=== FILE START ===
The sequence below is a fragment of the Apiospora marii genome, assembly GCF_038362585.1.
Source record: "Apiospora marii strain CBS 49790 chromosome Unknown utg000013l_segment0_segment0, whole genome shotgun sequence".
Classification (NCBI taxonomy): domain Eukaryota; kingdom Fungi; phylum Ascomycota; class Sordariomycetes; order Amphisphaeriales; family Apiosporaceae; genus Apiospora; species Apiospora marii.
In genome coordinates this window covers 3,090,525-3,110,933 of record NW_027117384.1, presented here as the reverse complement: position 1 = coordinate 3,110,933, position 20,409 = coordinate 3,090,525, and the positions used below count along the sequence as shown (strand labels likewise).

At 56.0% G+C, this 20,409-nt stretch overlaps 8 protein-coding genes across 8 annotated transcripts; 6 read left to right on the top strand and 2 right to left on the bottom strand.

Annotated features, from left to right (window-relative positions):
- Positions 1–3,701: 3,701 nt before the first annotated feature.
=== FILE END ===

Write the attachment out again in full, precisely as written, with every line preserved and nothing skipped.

The sequence below is a fragment of the Apiospora marii genome, assembly GCF_038362585.1.
Source record: "Apiospora marii strain CBS 49790 chromosome Unknown utg000013l_segment0_segment0, whole genome shotgun sequence".
Classification (NCBI taxonomy): domain Eukaryota; kingdom Fungi; phylum Ascomycota; class Sordariomycetes; order Amphisphaeriales; family Apiosporaceae; genus Apiospora; species Apiospora marii.
In genome coordinates this window covers 3,090,525-3,110,933 of record NW_027117384.1, presented here as the reverse complement: position 1 = coordinate 3,110,933, position 20,409 = coordinate 3,090,525, and the positions used below count along the sequence as shown (strand labels likewise).

At 56.0% G+C, this 20,409-nt stretch overlaps 8 protein-coding genes across 8 annotated transcripts; 6 read left to right on the top strand and 2 right to left on the bottom strand.

Annotated features, from left to right (window-relative positions):
- Positions 1–3,701: 3,701 nt before the first annotated feature.